To-day (Saturday) In the Matter of Hall's Charity, Severn Commissioners v. Trustees of Hall's Charity and others (special case), will be in Mr. Justice Warrington's list at 10.30.

On Monday next the following matter will be in Mr. Justice Neville's list: Birkbeck Permanent Benefit Building Society (petition of the society and the liquidator); Same (Court Summons No. 11-on classes of claimants).

In the Divisional Court the case of Smith v. Newman (Registration Appeal) will be taken on Tuesday, the 24th inst.

The Special Paper will be taken on Tuesday, the 24th inst. Appeals from County Courts will be heard by a Divisional Court, sitting in Bankruptcy, on Monday next.

Bankruptcy motions will be heard by Mr. Justice Phillimore after the Divisional Court on Tuesday next, and continued (if necessary) on Wednesday.

Mr. Justice Bray, Mr. Justice A. T. Lawrence, and Mr. Justice Hamilton have been elected to serve as election judges during the next twelve months.

Mr. Justice Bargrave Deane has announced his intention of sitting every week-day until 4.30 p.m. instead of 4 p.m. this term, except Saturdays, when there will be no sitting.

Mr. Justice Avory will leave London on Monday next, the 23rd inst., for Carlisle, on the Northern Circuit, and will open the commission on the following day. He will go the circuit alone until Liverpool is reached on Tuesday, the 31st inst., when he will be joined by Mr. Justice Lush.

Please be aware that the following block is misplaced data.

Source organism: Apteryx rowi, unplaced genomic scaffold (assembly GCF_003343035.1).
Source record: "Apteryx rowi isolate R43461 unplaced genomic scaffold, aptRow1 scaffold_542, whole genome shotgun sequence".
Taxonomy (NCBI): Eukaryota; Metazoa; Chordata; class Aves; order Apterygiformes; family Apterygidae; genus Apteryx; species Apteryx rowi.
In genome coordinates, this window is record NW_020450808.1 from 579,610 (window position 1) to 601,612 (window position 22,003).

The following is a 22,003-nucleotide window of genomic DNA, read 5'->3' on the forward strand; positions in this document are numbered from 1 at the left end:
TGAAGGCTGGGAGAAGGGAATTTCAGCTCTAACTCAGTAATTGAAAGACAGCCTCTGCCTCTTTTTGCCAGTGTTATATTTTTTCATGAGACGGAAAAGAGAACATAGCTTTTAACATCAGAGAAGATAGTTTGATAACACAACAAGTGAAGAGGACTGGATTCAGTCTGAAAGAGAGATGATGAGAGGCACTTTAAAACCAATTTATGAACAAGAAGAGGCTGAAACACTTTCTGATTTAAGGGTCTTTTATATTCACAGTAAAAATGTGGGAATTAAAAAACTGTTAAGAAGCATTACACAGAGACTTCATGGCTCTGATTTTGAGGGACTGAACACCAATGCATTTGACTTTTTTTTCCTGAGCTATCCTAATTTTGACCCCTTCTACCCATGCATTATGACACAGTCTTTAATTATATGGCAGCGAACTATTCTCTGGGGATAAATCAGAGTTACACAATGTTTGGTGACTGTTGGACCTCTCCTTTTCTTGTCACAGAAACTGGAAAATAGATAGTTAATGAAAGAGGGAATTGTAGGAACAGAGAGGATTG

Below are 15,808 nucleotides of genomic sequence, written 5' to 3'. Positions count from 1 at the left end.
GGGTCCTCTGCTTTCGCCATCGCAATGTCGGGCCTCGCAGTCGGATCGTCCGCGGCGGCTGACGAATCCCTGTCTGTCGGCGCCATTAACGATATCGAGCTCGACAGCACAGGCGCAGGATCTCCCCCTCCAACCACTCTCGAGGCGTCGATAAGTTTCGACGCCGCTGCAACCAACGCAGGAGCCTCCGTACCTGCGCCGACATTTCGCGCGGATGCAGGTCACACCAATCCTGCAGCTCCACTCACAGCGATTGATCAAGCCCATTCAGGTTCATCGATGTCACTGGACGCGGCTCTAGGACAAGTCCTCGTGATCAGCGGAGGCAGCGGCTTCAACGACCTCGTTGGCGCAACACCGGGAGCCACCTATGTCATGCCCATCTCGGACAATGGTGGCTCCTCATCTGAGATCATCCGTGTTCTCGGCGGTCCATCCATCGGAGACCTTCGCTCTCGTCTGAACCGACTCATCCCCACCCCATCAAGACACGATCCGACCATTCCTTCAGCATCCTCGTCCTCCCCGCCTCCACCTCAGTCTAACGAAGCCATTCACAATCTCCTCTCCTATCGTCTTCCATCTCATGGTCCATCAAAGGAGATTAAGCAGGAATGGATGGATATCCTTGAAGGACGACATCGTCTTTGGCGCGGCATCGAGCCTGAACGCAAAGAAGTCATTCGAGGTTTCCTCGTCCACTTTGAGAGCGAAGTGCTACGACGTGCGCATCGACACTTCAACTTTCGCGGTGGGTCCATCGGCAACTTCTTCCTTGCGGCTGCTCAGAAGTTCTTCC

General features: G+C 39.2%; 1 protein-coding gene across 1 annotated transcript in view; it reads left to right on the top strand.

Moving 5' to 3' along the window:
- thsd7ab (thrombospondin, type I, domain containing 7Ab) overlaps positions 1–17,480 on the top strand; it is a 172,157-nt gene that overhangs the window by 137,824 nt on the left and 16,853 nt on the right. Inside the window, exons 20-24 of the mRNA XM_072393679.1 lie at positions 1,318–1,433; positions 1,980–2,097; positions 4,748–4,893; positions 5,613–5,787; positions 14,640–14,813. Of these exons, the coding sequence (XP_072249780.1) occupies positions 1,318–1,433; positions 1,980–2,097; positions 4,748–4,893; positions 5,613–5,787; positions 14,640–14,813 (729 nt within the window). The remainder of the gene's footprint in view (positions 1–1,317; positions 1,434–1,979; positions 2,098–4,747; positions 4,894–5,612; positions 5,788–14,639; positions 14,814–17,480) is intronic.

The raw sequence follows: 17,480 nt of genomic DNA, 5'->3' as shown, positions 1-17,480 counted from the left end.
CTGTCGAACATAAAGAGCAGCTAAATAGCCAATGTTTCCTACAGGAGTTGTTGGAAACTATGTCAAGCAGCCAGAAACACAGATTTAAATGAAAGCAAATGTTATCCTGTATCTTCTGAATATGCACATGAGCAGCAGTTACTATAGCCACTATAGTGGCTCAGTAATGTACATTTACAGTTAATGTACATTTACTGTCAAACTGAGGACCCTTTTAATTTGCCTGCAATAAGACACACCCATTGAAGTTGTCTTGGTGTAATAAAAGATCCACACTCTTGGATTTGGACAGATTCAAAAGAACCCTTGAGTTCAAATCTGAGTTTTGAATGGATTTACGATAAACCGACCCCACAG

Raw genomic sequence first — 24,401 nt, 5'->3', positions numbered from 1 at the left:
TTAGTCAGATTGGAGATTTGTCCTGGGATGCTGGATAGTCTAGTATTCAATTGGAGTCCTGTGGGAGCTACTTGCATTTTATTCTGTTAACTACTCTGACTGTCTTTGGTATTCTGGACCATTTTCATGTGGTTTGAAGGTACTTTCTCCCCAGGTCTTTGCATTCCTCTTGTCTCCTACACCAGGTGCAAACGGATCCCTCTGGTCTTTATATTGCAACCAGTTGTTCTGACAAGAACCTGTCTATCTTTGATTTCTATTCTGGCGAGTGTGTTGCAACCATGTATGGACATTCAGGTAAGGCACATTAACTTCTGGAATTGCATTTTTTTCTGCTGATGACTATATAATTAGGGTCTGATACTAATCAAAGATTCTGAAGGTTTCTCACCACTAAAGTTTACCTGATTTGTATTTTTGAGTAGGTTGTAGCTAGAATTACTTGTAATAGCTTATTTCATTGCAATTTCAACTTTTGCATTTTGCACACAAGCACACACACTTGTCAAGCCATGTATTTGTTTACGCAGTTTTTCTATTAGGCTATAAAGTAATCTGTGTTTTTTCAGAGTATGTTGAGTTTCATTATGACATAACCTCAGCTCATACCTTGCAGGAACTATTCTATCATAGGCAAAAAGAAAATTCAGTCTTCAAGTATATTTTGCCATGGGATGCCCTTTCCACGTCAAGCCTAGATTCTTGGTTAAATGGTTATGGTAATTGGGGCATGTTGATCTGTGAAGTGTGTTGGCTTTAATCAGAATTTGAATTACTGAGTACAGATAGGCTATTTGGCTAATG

The Michaelmas Quarter Sessions for cases arising in the county of Middlesex will commence to-day (Saturday) at the Caxton Hall, Westminster, at ten o'clock.

The October adjourned Quarter and General Sessions for cases arising on the north and south sides of the Thames will commence on Tuesday next, the 24th inst., at the Sessions-house, Newington, at 10.30.

The Inns of Court Michaelmas term will commence on Thursday, the 2nd prox., and will end on Saturday, the 25th Nov. Friday, the 17th prox., will be the "call night of the term at the four

Inns of Court.

On Monday next congratulations fall to Mr. Justice Grantham on his attaining his seventy-sixth year of age, he having been born on the 23rd Oct. 1835.

Lord Robert Cecil, K.C., was on Monday elected chairman of the Hertfordshire Quarter Sessions, in place of his brother, Lord Salisbury, who has resigned.

Sir John Macdonell, Quain Professor of Comparative Law, began on Wednesday at University College a course of lectures on the chief systems of legal procedure as illustrated by certain trials.

The Lord Chancellor, who was the chief guest at the Cutlers' Feast at Sheffield on Tuesday, opened on Wednesday an extension of the Teachers' Training College, a new men's hostel, and a new wing of the women's hostel.

At Cambridge Assizes on the 14th inst. Mr. Justice Lawrance was presented by the circuit officers and members of the Bar present with a silver-gilt bowl, a silver-gilt pot-pourri vase, and an illuminated address on the occasion of his golden wedding. The presentation was made by Mr. Arthur Denman, the Clerk of Assize.

Mr. Francis Raleigh Batt, who has been appointed Law Lecturer at University College, Aberystwyth, has been one of the best-known and most successful of the Law Society's students during the past two years. He was bracketed first in the Society's Final Examination held in June last, and awarded half the Clement's inn and Daniel Reardon prizes.